Paul Mullan, Head of HLF Northern Ireland, said: “The shoreline and islands of Lough Neagh have a distinct landscape character and a rich, but little known heritage. The area is hugely important as a home to a host of wildlife, and for providing a place for people to enjoy water and outdoor activities. It also has a strong community who are keen to play their part in securing the long term future of the Lough, its heritage and economic potential.

“We were delighted to be able to support yet another important piece of Northern Ireland’s diverse and beautiful landscape through our Landscape Partnership programme. Our landscapes are the bedrocks of our heritage, communities and tourism and are worthy of this investment of not only funding but the focus and energy of all the organisations and communities involved in the partnerships.”

Welcoming news of the award, The Honourable Shane O’Neill, Chairman of Lough Neagh Partnership Project, said: “We are delighted that Heritage Lottery Fund has awarded a Landscape Partnership grant to Lough Neagh. Lough Neagh has a very rich and diverse natural, cultural and built heritage and we look forward to developing the project with our partners including RSPB, NIEA, other Government Departments, the seven Councils around the Lough, local communities and the River Bann & Lough Neagh Association."


The nine landscapes receiving support are:

· East Wight, the eastern tip of the Isle of Wight and an Area of Outstanding Natural Beauty
· Coigach and Assynt, a beautiful and remote part of North West Scotland
· The New Forest , extensive ancient woodland and heathland with a strong surrounding community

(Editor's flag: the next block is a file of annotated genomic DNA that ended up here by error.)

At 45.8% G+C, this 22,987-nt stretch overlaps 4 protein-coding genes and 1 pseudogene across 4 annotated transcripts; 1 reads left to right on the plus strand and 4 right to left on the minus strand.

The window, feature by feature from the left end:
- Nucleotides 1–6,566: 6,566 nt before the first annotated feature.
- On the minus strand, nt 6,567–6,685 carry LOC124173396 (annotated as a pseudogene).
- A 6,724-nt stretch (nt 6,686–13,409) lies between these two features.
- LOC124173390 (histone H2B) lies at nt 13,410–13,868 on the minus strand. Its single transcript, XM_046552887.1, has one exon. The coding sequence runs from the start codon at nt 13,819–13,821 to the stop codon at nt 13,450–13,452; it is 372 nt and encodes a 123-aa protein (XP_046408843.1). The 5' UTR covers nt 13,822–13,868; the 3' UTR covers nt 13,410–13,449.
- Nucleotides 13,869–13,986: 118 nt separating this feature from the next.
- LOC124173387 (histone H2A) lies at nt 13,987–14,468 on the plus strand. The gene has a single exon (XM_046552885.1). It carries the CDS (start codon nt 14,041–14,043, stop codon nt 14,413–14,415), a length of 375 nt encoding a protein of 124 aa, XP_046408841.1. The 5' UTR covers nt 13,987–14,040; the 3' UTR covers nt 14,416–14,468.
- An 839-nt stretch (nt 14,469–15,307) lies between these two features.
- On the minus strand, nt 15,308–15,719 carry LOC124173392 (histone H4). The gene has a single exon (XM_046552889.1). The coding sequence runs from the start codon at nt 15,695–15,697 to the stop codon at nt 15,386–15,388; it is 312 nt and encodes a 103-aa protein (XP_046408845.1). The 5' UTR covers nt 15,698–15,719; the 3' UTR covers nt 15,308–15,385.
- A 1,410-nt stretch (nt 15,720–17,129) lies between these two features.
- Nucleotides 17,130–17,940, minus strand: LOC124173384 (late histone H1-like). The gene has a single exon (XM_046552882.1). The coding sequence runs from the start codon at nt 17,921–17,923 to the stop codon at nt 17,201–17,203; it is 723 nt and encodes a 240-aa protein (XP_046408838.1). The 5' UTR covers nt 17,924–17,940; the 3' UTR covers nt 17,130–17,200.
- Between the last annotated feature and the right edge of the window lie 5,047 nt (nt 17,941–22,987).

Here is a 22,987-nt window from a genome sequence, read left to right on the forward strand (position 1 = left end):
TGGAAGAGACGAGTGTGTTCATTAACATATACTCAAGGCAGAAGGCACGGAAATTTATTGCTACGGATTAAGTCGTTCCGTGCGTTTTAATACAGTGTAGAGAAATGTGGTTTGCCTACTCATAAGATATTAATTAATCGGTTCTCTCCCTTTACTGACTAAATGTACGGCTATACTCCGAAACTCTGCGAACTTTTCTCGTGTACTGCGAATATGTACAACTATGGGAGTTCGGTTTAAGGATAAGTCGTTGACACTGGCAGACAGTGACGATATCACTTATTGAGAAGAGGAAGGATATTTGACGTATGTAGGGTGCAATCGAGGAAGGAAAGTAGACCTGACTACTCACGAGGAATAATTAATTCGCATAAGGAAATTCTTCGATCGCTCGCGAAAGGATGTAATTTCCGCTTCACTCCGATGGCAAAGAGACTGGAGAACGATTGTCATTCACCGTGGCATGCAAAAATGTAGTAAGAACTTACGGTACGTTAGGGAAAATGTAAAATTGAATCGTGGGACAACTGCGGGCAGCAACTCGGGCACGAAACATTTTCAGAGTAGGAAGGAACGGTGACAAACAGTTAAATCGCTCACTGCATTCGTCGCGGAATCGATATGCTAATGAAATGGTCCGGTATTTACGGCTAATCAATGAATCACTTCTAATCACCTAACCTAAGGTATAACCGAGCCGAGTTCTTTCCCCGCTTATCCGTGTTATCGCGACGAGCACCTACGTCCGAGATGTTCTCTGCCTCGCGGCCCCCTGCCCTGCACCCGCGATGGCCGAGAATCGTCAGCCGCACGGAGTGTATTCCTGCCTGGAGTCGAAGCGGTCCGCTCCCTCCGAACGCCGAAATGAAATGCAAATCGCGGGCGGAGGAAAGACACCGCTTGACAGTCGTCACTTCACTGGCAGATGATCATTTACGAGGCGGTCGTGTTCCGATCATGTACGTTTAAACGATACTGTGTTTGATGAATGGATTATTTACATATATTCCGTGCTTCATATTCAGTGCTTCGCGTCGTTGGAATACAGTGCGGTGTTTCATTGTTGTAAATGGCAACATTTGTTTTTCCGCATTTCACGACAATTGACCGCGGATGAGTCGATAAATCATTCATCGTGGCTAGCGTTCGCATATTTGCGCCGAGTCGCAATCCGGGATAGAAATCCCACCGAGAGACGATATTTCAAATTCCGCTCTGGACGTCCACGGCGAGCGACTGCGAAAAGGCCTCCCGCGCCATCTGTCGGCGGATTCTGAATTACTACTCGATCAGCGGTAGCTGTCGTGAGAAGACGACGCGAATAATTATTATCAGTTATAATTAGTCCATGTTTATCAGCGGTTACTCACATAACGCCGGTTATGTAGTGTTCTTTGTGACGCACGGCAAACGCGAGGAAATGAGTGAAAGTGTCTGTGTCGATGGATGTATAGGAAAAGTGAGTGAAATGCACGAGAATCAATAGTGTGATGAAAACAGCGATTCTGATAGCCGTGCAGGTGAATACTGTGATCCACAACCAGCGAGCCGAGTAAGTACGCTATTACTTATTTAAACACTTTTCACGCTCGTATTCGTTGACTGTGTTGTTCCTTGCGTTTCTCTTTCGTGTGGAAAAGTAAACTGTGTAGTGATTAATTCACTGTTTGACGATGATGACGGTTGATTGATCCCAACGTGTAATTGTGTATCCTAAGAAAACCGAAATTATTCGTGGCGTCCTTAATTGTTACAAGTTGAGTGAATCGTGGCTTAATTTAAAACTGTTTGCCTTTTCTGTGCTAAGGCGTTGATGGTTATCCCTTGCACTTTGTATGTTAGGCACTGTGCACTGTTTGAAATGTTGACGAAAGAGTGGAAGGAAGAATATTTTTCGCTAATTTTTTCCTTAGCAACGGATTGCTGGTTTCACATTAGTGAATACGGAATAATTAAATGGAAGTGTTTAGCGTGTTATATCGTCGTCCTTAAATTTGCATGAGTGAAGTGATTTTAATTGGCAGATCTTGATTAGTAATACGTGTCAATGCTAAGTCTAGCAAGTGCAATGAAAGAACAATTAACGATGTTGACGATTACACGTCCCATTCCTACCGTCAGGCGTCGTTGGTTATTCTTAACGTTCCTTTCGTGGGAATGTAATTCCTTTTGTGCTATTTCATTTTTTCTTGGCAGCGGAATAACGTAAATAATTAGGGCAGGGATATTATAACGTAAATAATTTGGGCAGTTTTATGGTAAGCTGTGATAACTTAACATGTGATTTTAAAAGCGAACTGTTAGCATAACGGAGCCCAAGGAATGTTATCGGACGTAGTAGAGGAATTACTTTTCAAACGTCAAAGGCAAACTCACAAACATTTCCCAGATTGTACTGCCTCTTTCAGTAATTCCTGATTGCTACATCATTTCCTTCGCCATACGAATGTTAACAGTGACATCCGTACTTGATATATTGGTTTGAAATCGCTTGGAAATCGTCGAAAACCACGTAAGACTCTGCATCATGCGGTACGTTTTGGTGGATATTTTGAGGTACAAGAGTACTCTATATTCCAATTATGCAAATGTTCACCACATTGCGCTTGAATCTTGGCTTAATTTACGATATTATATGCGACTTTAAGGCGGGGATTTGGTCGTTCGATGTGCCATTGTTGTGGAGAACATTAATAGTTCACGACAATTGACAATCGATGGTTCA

· Lough Neagh in Northern Ireland, the largest fresh water lake in the British Isles
· Rusland Valley and Fells, in the South Lake District National Park with a strong link to the traditional coppicing industry
· Derwent Valley, a coalfield area left behind by deindustrialisation which aims to harness the potential of its heritage for positive change and tourism
· Ingleborough Dales, a limestone landscape in the Craven district of the Yorkshire Dales National Park
· Humberhead Levels in South Yorkshire and North Lincolnshire, a rare internationally important wetland landscape characterised by significant remains of medieval strip farming and famous for its peatlands
· North York Moors, home of the pioneering ironstone industry and the early development of railways

Using money raised through the National Lottery, the Heritage Lottery Fund (HLF) aims to make a lasting difference for heritage, people and communities across the UK and help build a resilient heritage economy. From museums, parks and historic places to archaeology, natural environment and cultural traditions, we invest in every part of our diverse heritage. HLF has supported 35,000 projects with £5.6bn across the UK.
 

 

 

                                Halloween Litter Lift                 

On Rams Island Lough Neagh

Saturday 2nd November 2013

 Volunteer Litter Lift and Tour

Boat leaves Sandy Bay 11.00a.m.

Details contact Michael

07715368050

email michael@ramsisland.org

Children accompanied by an adult welcome.

A family day out on Lough Neagh with light refreshments provided by RBLNAC.

Helping the Environment

Supported by Antrim Borough Council

pictures  from the event

Despite a gloomy weather forecast 27 Volunteers from the public turned up at Sandy Bay for the River Bann and Lough Neagh Association (RBLNA) Shoreline Litter Lift at Rams Island on Saturday 2nd November. After a short boat ride the Volunteers were treated to hot drinks and biscuits on the Island before commencing litter lifting.

The rubbish all along the three mile shoreline of Rams island consisted of almost anything that floats, from empty oil drums, old boots and trainers, polystyrene packaging to empty drink cans and bottles.

The Volunteers worked hard and left the Island Litter free . Lunch for the Volunteers was served aboard the Associations Barge moored at the Island courtesy of RBLNA. The Rams Island Heritage Project is supported by Antrim Borough Council.